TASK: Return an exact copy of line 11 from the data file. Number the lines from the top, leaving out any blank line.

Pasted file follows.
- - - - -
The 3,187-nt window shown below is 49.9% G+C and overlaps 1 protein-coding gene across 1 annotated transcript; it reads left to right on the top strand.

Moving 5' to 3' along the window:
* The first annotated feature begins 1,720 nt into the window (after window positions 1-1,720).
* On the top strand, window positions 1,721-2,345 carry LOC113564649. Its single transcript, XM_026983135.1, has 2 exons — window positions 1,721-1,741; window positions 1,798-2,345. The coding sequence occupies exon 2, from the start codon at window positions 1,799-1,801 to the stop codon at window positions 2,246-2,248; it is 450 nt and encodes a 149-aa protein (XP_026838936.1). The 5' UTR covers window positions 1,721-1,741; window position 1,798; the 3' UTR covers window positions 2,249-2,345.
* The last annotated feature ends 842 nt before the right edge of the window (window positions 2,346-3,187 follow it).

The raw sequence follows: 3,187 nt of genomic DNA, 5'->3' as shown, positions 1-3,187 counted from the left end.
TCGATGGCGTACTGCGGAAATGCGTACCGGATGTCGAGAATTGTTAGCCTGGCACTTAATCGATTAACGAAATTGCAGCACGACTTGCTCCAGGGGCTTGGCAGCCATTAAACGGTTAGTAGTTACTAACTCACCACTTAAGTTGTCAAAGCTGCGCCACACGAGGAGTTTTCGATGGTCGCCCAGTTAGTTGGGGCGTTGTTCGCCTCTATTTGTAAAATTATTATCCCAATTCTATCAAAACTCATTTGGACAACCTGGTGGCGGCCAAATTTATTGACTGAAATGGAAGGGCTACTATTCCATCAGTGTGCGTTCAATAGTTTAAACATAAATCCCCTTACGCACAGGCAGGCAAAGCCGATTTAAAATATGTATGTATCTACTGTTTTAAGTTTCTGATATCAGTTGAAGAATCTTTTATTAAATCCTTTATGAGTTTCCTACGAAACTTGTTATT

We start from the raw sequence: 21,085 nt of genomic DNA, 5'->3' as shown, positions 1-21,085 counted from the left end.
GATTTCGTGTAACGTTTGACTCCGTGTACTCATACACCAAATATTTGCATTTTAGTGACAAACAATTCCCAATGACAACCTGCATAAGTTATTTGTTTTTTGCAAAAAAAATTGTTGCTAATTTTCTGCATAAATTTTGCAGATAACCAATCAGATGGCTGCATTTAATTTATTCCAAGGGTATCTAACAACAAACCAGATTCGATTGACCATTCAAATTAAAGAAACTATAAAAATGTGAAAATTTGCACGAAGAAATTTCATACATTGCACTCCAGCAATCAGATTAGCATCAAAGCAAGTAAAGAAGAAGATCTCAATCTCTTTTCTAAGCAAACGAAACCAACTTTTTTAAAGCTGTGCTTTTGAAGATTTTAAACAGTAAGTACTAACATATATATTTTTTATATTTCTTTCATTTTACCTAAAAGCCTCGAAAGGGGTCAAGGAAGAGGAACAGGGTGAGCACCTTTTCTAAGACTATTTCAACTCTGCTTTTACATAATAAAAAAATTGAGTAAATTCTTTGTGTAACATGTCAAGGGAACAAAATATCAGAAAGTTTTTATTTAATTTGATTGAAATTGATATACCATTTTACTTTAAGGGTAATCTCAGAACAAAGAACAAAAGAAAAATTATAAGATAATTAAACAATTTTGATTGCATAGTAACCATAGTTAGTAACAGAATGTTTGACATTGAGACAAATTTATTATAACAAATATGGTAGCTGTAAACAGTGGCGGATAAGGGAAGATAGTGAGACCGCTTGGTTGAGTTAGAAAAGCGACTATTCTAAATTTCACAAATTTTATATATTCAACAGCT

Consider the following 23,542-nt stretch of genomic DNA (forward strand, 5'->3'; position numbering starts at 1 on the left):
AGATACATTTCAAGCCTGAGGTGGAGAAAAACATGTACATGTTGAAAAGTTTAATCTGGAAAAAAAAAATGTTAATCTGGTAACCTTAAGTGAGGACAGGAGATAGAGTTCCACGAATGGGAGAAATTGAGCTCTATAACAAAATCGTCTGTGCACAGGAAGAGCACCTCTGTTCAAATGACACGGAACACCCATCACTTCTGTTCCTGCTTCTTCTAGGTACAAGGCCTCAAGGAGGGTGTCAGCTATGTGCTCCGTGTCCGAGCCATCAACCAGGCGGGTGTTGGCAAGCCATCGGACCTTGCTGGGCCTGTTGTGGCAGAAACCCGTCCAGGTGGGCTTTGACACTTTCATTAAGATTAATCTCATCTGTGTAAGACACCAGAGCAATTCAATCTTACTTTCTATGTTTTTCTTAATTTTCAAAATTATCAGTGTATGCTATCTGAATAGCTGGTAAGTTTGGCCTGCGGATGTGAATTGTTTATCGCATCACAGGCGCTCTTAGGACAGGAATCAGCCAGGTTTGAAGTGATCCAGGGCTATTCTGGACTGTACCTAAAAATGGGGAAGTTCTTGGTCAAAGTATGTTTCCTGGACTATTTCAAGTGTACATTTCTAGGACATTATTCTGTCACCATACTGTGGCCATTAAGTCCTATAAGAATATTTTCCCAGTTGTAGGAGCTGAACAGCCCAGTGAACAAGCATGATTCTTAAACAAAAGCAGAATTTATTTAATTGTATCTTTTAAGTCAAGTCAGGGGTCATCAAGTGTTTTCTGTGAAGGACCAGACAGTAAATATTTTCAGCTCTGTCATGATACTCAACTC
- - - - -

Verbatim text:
AGATACATTTCAAGCCTGAGGTGGAGAAAAACATGTACATGTTGAAAAGTTTAATCTGGAAAAAAAAAATGTTAATCTGGTAACCTTAAGTGAGGACAGGAGATAGAGTTCCACGAATGGGAGAAATTGAGCTCTATAACAAAATCGTCTGTGCACAGGAAGAGCACCTCTGTTCAAATGACACGGAACACCCATCACTTCTGTTCCTGCTTCTTCTAGGTACAAGGCCTCAAGGAGGGTGTCAGCTATGTGCTCCGTGTCCGAGCCATCAACCAGGCGGGTGTTGGCAAGCCATCGGACCTTGCTGGGCCTGTTGTGGCAGAAACCCGTCCAGGTGGGCTTTGACACTTTCATTAAGATTAATCTCATCTGTGTAAGACACCAGAGCAATTCAATCTTACTTTCTATGTTTTTCTTAATTTTCAAAATTATCAGTGTATGCTATCTGAATAGCTGGTAAGTTTGGCCTGCGGATGTGAATTGTTTATCGCATCACAGGCGCTCTTAGGACAGGAATCAGCCAGGTTTGAAGTGATCCAGGGCTATTCTGGACTGTACCTAAAAATGGGGAAGTTCTTGGTCAAAGTATGTTTCCTGGACTATTTCAAGTGTACATTTCTAGGACATTATTCTGTCACCATACTGTGGCCATTAAGTCCTATAAGAATATTTTCCCAGTTGTAGGAGCTGAACAGCCCAGTGAACAAGCATGATTCTTAAACAAAAGCAGAATTTATTTAATTGTATCTTTTAAGTCAAGTCAGGGGTCATCAAGTGTTTTCTGTGAAGGACCAGACAGTAAATATTTTCAGCTCTGTCATGATACTCAACTC